List of persons banned from flying is maintained by the Terrorist Screening Center and is maintained by the FBI, as well as the Department of Justice and several other agencies, including the CIA and the US Department of Homeland Security.
The federal government restricts any information about this document due to concerns that terrorists would then be able to circumvent the bans.
It is US government policy to neither confirm nor deny the presence of anyone on the “black list”, although someone who received a boarding pass before departure, it definitely isn't.
Before 9/11, the federal government only put 16 people on the list, but it quickly expanded after the attack. By 2011, the document contained about 16,000 names, and by 2013 this number had risen to 47,000 entries.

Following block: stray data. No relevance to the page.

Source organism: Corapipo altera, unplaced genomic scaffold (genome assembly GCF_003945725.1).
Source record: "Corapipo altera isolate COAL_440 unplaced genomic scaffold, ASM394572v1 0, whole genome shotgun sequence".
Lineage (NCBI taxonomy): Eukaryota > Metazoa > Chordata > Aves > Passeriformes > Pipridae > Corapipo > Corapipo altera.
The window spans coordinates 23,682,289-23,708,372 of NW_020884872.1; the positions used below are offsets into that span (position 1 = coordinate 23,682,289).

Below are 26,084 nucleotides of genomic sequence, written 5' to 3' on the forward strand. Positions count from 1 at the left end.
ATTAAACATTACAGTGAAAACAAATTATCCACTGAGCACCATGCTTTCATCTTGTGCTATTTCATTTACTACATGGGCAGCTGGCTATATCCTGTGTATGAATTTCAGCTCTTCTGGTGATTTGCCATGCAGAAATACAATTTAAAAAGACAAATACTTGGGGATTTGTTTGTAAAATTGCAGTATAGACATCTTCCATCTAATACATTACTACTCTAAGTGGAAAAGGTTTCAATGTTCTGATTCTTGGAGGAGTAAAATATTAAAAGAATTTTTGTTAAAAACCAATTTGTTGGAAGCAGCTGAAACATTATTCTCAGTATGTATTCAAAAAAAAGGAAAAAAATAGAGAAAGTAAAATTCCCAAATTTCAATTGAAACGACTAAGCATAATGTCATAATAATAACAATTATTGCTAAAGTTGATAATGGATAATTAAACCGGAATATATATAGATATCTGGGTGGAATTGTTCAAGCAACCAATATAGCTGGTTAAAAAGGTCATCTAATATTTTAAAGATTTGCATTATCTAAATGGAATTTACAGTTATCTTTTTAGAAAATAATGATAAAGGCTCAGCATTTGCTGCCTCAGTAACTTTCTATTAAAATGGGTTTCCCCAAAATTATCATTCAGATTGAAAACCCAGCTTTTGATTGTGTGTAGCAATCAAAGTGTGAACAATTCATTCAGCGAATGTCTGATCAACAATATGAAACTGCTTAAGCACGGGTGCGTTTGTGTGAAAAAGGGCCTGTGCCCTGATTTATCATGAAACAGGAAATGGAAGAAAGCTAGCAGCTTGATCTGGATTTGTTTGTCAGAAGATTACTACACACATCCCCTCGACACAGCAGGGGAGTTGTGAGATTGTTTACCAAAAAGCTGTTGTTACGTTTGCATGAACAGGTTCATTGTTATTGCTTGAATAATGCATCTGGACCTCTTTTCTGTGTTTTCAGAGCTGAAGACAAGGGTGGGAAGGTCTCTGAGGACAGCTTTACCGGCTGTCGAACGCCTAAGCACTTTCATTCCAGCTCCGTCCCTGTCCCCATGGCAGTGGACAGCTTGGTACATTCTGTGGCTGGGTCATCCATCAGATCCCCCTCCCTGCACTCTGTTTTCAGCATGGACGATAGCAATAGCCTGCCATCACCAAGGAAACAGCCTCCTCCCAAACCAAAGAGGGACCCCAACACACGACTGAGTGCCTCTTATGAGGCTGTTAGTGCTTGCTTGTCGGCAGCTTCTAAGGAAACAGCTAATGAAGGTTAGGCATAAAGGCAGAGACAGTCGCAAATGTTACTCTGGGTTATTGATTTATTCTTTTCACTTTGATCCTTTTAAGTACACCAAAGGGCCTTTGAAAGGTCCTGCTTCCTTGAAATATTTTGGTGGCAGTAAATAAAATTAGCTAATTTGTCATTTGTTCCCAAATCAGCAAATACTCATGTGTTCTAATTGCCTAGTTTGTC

According to media reports, a new list found online contains more than 1.5 million names with dates of birth.
The hackers discovered the list while browsing a public server. “The server contained data from the 2019 version of the federal no-fly list, which included first and last names and dates of birth.”
Personal data, including numbers passports, addresses and telephone numbers, approximately 900 airline employees. Passenger data is said not to have been compromised.
The Transportation Security Administration (TSA) said in a statement that it is “conducting an investigation in coordination with federal partners.”